This month’s issue of Index on Censorship, a British magazine that promotes freedom of expression, considers the future of free expression in the U.S. after the Presidency of George W. Bush. The issue entitled “Mission Accomplished? The Bush Legacy” features several articles from leading activists, writers and journalists that examine the culture of secrecy, surveillance and executive authority associated with the Bush administration.
While the ACLU has obtained thousands of pages through the FOIA, some CIA documents have been heavily redacted
Steven Aftergood, director of the Federation of American Scientists Project on Government Secrecy and author of Secrecy News writes about the many steps that will need to be taken in the months and years to come to tackle the unprecedented growth in secrecy under Bush in his article “If In Doubt, Classify” (PDF).
Patrick Radden Keefe, author of Chatter: Dispatched from the Secret World of Global Eavesdropping and frequent contributor to The New Yorker and Slate considers the lack of oversight of the Bush administration’s wiretapping program in his article “Legislating in the Dark” (PDF).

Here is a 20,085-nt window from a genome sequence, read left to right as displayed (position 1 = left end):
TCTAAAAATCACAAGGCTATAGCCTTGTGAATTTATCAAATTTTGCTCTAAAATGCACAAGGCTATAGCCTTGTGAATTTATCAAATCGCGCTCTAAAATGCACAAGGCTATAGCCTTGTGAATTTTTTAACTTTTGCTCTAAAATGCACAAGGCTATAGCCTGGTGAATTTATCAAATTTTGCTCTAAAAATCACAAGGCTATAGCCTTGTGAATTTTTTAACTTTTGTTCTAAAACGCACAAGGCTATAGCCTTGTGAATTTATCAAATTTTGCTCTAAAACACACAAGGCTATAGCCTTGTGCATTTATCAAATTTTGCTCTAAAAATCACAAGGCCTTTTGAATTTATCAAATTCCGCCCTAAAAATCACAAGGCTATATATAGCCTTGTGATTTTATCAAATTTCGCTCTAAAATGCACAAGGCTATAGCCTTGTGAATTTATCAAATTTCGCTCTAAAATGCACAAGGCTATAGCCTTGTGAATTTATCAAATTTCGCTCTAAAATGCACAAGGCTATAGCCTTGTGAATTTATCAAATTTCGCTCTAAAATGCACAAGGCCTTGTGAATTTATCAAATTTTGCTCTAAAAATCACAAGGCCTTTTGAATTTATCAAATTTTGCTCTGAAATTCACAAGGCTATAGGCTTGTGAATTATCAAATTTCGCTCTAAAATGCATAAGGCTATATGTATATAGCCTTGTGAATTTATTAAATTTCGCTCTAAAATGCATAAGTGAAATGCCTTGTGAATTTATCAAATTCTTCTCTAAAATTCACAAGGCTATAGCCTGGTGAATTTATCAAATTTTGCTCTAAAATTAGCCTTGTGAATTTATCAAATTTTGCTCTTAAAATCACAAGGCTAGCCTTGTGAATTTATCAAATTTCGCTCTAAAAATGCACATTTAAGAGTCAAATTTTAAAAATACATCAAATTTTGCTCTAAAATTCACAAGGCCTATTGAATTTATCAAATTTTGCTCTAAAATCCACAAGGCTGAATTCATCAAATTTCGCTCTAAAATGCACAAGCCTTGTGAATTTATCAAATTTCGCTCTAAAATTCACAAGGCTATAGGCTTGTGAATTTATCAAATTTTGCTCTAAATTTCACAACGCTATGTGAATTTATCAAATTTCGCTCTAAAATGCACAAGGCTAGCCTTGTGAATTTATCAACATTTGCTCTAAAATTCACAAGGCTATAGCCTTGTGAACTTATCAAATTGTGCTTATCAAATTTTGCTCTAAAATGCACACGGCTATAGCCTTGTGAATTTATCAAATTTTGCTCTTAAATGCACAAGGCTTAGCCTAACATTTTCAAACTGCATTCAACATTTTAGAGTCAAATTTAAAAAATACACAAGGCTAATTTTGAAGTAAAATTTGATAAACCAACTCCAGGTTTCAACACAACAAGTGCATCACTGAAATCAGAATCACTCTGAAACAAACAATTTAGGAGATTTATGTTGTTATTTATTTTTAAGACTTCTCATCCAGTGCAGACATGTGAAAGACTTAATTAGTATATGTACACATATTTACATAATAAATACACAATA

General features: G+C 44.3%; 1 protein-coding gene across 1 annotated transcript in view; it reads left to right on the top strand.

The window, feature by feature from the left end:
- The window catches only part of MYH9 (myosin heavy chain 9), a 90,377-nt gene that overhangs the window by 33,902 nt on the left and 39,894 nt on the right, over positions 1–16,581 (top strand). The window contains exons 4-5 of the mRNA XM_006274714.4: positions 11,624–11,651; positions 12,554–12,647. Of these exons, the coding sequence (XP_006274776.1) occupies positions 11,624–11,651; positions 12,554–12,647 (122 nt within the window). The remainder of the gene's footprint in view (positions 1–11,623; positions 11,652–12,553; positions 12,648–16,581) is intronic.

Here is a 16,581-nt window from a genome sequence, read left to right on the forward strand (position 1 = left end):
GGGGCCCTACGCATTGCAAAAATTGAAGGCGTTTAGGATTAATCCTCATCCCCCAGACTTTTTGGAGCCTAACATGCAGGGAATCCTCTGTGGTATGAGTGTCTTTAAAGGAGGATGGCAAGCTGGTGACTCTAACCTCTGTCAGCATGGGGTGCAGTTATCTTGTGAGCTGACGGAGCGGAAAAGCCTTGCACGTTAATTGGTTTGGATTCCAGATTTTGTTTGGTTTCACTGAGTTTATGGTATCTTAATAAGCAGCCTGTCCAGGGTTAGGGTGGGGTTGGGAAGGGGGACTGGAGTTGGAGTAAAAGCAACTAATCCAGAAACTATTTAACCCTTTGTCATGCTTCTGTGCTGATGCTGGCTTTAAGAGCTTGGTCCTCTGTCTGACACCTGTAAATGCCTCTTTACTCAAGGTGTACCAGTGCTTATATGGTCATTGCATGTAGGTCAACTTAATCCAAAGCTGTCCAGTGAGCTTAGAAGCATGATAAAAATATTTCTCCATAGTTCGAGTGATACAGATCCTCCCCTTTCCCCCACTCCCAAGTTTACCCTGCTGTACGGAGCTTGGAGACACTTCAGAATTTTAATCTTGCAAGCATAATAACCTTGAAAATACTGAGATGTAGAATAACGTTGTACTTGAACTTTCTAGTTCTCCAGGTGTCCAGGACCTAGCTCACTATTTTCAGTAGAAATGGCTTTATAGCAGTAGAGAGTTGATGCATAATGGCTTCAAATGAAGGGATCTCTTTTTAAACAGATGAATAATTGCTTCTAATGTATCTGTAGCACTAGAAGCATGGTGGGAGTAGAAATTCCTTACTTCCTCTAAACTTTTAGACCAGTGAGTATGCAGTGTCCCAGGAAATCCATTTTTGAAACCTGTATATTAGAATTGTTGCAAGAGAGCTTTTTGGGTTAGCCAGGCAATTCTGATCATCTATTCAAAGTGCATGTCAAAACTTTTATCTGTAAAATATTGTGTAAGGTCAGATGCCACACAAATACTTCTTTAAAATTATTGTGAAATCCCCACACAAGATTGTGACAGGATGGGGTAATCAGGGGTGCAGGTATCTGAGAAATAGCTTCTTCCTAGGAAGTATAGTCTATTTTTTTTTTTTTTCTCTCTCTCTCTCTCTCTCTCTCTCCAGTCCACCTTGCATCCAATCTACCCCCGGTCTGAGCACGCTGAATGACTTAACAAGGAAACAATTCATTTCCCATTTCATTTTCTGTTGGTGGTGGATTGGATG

And the Director of the ACLU’s National Security Project, Jameel Jaffer, writes about the many remaining secrets of the Bush administration, particularly in regard to detention and interrogation policies, in his article “Unfinished Business” (PDF). Jaffer discusses the ACLU’s ongoing Freedom of Information Act litigation that seeks to unearth documents about the abuse and torture of prisoners. He writes:
The information that has been released thus far is incomplete, but it paints a grim picture. We know that the administration’s lawyers invented a new legal framework…meant to permit barbaric interrogation practices and to insulate interrogators and officials from prosecution for war crimes. We know that, in reliance on this new legal framework, interrogators subjected prisoners to abuse and even torture…[A]buse of prisoners was systemic, not limited to Abu Ghraib… [H]undreds of prisoners have died in the custody of US military and … many other have disappeared into the CIA’s secret detention system…
The FOIA has proved to be an essential tool, but over the last eight years we have learned that it is not sufficient in itself to ensure the kind of transparency — let alone the kind of accountability — that democracy requires. An administration committed to obfuscation can, with the silence or support of the political branches, thwart the public’s access to even the most fundamental information. President elect Obama has promised to run ‘the most transparent government’ in American history. Come January, he could begin to make good on that promise by ordering executive agencies to release the torture files that are still secret.”
You can read these articles and several others online.